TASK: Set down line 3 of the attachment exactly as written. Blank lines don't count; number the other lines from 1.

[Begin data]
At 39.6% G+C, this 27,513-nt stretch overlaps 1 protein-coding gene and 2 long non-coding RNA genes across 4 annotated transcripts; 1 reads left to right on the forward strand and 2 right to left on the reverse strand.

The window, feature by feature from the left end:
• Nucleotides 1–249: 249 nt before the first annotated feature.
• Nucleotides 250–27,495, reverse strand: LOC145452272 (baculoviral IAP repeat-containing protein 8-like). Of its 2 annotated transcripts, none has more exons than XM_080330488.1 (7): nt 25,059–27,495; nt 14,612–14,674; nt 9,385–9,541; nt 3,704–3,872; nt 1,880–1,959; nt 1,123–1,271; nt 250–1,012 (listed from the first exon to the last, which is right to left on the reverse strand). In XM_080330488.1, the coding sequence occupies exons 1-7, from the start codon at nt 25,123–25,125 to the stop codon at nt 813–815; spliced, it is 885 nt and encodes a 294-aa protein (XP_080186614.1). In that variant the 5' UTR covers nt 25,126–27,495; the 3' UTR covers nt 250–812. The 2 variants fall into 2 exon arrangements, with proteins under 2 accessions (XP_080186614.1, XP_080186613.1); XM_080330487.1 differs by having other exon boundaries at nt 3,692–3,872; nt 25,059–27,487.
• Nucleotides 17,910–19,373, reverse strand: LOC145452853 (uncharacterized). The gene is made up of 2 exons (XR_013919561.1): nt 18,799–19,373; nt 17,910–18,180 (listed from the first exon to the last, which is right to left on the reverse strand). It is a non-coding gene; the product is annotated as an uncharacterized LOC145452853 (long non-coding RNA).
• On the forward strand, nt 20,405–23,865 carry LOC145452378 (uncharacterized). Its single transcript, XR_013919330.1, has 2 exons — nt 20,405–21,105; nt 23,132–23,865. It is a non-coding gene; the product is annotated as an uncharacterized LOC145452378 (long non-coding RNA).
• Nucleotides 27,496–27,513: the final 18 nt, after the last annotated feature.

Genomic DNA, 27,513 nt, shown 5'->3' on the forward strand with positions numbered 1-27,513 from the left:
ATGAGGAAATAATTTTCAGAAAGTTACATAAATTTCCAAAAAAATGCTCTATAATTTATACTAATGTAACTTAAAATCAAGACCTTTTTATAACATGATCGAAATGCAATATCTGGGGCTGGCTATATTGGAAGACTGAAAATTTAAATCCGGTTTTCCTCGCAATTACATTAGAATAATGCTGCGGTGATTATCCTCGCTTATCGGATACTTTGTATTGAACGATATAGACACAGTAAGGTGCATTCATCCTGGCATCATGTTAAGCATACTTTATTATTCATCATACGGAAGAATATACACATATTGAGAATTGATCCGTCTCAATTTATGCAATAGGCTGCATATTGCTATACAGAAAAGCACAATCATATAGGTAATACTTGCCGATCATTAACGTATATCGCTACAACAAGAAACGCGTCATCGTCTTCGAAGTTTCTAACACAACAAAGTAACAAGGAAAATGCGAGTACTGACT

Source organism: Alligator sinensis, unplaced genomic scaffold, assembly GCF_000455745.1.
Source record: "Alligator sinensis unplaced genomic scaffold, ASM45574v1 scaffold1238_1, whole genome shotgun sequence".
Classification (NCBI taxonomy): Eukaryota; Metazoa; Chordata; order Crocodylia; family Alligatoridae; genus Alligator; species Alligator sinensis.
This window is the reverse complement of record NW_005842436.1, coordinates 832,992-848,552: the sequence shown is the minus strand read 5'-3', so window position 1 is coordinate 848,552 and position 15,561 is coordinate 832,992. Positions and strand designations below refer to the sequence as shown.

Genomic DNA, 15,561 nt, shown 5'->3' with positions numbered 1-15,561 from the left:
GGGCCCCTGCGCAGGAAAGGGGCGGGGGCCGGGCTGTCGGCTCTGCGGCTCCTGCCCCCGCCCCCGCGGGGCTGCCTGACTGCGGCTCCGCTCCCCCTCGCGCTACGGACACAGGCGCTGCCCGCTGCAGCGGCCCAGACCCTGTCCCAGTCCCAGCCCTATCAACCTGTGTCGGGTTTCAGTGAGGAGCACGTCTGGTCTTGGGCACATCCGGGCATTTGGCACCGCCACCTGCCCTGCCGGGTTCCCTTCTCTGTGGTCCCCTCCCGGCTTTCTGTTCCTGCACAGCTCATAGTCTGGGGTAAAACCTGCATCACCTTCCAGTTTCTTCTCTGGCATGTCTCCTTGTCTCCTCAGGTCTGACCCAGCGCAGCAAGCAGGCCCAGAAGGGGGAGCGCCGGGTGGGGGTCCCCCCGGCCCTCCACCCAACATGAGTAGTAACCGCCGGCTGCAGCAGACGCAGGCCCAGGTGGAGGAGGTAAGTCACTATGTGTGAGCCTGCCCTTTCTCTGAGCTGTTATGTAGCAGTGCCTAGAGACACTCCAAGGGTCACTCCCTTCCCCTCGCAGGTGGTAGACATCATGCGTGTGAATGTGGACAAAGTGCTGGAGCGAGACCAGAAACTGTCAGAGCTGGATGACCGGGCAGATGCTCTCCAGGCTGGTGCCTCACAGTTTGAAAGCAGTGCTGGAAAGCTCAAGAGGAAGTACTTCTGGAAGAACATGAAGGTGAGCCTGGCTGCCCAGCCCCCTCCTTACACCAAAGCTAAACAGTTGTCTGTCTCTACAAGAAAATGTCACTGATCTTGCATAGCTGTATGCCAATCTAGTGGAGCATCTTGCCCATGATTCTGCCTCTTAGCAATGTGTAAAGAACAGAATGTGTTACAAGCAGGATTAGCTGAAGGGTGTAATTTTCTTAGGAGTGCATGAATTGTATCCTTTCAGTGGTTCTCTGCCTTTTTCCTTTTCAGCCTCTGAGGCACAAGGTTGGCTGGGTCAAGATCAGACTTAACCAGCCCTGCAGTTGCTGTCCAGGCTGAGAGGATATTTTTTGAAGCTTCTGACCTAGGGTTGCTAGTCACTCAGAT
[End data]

• Nucleotides 1–249: 249 nt before the first annotated feature.